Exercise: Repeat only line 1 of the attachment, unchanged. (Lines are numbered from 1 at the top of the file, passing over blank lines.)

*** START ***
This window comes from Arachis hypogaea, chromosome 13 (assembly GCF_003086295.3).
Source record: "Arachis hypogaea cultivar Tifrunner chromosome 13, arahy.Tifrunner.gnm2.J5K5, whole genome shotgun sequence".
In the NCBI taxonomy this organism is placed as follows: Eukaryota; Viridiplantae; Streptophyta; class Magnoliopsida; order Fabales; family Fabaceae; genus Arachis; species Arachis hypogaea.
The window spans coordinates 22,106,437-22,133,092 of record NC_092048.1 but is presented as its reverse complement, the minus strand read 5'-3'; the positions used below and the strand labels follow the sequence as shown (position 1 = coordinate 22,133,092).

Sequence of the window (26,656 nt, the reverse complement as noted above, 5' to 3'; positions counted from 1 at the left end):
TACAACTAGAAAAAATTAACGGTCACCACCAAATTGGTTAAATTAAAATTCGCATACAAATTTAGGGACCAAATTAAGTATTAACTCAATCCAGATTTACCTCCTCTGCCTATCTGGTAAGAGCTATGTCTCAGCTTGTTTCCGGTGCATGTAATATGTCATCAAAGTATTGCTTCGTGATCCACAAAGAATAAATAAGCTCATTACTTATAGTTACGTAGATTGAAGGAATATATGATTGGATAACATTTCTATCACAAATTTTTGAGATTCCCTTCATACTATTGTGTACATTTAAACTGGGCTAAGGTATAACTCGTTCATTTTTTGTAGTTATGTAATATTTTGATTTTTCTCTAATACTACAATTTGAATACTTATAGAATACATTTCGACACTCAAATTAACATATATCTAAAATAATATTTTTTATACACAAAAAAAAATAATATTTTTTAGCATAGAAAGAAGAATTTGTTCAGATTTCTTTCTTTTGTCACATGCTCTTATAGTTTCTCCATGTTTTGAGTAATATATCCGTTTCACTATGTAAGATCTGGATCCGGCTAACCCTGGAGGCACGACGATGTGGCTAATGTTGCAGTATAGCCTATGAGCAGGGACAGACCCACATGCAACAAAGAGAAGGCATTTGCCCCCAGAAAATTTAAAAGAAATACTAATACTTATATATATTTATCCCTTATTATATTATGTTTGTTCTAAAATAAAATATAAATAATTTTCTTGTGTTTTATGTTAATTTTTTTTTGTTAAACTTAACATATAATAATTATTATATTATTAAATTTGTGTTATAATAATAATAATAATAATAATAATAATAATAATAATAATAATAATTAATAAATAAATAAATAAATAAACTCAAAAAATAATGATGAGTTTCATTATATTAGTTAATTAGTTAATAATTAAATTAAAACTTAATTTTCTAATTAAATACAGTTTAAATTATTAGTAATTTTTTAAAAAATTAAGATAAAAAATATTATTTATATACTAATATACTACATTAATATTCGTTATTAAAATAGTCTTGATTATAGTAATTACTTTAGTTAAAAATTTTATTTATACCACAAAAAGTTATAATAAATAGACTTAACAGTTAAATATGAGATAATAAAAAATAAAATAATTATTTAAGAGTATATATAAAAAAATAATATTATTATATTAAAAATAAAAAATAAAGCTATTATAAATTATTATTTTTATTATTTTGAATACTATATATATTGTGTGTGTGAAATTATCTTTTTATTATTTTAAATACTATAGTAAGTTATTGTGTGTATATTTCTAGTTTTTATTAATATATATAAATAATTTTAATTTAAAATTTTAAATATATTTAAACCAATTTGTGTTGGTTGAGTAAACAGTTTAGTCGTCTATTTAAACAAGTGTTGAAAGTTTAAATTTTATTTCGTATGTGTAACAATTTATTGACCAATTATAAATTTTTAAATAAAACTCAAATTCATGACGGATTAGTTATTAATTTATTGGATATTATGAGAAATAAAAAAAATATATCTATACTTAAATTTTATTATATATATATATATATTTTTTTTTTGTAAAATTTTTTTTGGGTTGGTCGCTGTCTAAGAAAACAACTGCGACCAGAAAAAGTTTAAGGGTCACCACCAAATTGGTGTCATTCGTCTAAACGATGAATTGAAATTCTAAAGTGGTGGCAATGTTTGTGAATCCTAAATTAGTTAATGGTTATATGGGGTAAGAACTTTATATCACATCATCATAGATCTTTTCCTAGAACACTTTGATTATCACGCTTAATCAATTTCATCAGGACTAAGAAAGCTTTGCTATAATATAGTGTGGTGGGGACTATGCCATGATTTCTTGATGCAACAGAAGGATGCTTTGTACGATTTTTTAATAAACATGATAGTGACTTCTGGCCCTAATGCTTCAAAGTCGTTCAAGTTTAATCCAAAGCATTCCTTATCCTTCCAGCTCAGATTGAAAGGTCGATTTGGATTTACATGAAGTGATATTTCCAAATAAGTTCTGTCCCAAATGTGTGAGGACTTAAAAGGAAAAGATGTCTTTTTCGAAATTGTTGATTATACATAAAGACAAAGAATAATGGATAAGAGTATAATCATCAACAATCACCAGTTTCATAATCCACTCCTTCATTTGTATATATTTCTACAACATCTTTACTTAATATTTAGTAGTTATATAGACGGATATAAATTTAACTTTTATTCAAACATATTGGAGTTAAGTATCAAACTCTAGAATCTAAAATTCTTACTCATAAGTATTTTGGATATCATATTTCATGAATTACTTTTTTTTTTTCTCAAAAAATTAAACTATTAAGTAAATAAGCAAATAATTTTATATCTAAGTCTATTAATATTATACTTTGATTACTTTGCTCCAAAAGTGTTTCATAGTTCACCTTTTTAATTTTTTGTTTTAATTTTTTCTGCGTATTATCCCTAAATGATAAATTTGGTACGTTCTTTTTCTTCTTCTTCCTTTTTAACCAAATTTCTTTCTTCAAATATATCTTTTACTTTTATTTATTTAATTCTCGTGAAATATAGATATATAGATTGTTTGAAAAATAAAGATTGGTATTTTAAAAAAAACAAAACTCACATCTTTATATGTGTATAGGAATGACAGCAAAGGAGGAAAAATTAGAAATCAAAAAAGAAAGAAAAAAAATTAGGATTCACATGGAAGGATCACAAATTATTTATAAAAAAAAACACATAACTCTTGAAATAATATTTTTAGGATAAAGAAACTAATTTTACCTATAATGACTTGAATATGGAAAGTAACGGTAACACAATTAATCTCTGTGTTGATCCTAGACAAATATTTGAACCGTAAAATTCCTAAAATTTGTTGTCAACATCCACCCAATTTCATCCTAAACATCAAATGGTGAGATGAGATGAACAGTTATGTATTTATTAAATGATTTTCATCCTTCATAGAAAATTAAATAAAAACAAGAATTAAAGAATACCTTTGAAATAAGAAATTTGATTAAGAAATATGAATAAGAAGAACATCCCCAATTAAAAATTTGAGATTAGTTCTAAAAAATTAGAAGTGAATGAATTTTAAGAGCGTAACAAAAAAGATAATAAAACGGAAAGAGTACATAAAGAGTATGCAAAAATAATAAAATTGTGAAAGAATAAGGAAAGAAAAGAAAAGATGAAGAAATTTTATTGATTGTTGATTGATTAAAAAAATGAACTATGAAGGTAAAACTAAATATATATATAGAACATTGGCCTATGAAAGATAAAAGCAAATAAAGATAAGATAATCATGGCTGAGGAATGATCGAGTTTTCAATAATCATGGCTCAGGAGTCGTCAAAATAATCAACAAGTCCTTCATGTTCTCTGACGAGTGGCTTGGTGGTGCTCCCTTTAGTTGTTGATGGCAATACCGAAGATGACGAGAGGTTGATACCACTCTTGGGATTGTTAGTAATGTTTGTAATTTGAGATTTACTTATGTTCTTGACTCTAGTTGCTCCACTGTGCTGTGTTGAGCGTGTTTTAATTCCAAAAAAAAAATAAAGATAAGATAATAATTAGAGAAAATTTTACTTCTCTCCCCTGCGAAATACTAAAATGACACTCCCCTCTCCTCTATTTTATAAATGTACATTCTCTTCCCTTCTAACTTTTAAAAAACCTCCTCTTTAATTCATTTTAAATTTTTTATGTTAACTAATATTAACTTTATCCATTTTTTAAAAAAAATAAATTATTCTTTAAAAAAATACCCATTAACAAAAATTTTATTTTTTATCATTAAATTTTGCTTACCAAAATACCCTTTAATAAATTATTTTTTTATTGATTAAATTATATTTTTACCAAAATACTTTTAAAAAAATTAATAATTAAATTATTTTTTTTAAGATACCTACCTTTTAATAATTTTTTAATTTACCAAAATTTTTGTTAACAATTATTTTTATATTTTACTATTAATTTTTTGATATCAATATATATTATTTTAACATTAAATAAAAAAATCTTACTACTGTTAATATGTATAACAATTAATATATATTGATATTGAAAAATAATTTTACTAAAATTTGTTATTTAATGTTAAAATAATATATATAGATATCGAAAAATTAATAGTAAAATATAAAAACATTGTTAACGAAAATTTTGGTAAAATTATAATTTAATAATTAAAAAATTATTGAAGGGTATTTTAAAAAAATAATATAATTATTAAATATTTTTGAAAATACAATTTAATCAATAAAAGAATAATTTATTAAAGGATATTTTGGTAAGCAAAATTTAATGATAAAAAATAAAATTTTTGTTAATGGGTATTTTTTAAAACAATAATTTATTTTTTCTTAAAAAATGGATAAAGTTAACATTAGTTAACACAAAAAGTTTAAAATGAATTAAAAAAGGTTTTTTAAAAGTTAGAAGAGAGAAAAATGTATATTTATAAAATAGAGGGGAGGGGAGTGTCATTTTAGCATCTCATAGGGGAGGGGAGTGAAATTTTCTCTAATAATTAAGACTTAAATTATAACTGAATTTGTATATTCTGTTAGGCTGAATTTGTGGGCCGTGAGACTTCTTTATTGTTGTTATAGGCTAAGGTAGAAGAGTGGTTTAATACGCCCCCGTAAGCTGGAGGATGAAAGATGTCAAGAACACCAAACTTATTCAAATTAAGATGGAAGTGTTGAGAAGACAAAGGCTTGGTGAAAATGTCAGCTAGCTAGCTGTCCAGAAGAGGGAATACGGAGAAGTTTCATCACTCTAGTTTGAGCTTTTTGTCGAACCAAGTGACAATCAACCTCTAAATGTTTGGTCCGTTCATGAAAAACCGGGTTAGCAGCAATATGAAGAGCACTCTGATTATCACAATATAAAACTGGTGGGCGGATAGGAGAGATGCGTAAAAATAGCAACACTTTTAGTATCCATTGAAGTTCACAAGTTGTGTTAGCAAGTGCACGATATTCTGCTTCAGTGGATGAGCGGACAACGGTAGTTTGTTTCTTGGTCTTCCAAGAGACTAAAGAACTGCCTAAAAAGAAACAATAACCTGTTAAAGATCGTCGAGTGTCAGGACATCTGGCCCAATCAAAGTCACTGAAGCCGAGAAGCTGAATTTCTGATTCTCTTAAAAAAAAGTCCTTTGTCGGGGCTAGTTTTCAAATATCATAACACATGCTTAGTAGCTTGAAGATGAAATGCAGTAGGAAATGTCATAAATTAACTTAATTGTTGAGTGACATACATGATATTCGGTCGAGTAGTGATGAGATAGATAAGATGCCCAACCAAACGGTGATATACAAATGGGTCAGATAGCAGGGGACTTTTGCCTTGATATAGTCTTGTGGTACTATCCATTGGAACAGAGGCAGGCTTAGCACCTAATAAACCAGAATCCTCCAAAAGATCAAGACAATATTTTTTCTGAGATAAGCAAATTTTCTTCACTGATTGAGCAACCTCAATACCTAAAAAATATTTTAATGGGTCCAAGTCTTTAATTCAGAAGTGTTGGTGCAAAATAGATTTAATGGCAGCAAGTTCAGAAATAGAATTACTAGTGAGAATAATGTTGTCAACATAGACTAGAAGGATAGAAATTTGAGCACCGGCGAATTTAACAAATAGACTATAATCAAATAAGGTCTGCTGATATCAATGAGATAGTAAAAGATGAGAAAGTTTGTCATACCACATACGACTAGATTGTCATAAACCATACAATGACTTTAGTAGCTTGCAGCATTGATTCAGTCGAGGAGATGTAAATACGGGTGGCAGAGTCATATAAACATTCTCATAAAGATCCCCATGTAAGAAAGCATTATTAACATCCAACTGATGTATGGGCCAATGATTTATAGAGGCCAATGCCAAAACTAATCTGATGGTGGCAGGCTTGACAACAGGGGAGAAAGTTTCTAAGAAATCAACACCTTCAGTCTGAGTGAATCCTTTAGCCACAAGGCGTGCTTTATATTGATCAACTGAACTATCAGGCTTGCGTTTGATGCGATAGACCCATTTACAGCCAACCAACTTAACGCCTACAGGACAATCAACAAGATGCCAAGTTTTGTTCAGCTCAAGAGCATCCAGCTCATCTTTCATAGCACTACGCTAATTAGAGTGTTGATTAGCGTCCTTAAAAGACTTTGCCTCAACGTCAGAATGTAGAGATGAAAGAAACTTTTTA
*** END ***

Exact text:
This window comes from Arachis hypogaea, chromosome 13 (assembly GCF_003086295.3).